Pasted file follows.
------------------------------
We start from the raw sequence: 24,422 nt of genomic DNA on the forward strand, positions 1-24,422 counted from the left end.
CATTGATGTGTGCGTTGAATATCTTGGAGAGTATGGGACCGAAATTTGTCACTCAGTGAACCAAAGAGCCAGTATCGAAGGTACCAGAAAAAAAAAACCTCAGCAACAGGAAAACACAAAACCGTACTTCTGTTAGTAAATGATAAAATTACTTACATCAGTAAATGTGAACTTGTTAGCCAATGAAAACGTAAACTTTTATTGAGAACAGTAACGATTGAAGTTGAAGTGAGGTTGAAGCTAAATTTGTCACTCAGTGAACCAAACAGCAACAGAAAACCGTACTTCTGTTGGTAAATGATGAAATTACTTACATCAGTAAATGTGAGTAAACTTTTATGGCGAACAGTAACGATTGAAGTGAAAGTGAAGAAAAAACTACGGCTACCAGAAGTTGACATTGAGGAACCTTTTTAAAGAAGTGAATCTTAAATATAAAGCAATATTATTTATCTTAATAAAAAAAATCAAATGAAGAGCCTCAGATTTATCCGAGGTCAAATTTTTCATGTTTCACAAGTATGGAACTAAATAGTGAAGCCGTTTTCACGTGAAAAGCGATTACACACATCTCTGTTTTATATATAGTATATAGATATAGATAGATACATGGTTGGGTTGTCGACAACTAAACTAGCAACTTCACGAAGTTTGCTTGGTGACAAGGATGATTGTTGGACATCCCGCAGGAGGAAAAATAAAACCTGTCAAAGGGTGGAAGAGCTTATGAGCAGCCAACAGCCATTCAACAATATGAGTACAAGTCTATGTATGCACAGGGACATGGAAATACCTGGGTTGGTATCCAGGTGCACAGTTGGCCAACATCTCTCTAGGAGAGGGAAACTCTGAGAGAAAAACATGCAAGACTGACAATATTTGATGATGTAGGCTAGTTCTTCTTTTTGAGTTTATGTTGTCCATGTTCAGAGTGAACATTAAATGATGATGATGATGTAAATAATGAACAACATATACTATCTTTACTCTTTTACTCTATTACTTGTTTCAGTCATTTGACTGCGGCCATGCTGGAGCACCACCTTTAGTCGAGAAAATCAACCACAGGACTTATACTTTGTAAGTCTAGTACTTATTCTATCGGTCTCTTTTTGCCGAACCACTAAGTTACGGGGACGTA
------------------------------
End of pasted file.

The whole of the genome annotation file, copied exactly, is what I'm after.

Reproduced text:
We start from the raw sequence: 24,422 nt of genomic DNA on the forward strand, positions 1-24,422 counted from the left end.
CATTGATGTGTGCGTTGAATATCTTGGAGAGTATGGGACCGAAATTTGTCACTCAGTGAACCAAAGAGCCAGTATCGAAGGTACCAGAAAAAAAAAACCTCAGCAACAGGAAAACACAAAACCGTACTTCTGTTAGTAAATGATAAAATTACTTACATCAGTAAATGTGAACTTGTTAGCCAATGAAAACGTAAACTTTTATTGAGAACAGTAACGATTGAAGTTGAAGTGAGGTTGAAGCTAAATTTGTCACTCAGTGAACCAAACAGCAACAGAAAACCGTACTTCTGTTGGTAAATGATGAAATTACTTACATCAGTAAATGTGAGTAAACTTTTATGGCGAACAGTAACGATTGAAGTGAAAGTGAAGAAAAAACTACGGCTACCAGAAGTTGACATTGAGGAACCTTTTTAAAGAAGTGAATCTTAAATATAAAGCAATATTATTTATCTTAATAAAAAAAATCAAATGAAGAGCCTCAGATTTATCCGAGGTCAAATTTTTCATGTTTCACAAGTATGGAACTAAATAGTGAAGCCGTTTTCACGTGAAAAGCGATTACACACATCTCTGTTTTATATATAGTATATAGATATAGATAGATACATGGTTGGGTTGTCGACAACTAAACTAGCAACTTCACGAAGTTTGCTTGGTGACAAGGATGATTGTTGGACATCCCGCAGGAGGAAAAATAAAACCTGTCAAAGGGTGGAAGAGCTTATGAGCAGCCAACAGCCATTCAACAATATGAGTACAAGTCTATGTATGCACAGGGACATGGAAATACCTGGGTTGGTATCCAGGTGCACAGTTGGCCAACATCTCTCTAGGAGAGGGAAACTCTGAGAGAAAAACATGCAAGACTGACAATATTTGATGATGTAGGCTAGTTCTTCTTTTTGAGTTTATGTTGTCCATGTTCAGAGTGAACATTAAATGATGATGATGATGTAAATAATGAACAACATATACTATCTTTACTCTTTTACTCTATTACTTGTTTCAGTCATTTGACTGCGGCCATGCTGGAGCACCACCTTTAGTCGAGAAAATCAACCACAGGACTTATACTTTGTAAGTCTAGTACTTATTCTATCGGTCTCTTTTTGCCGAACCACTAAGTTACGGGGACGTA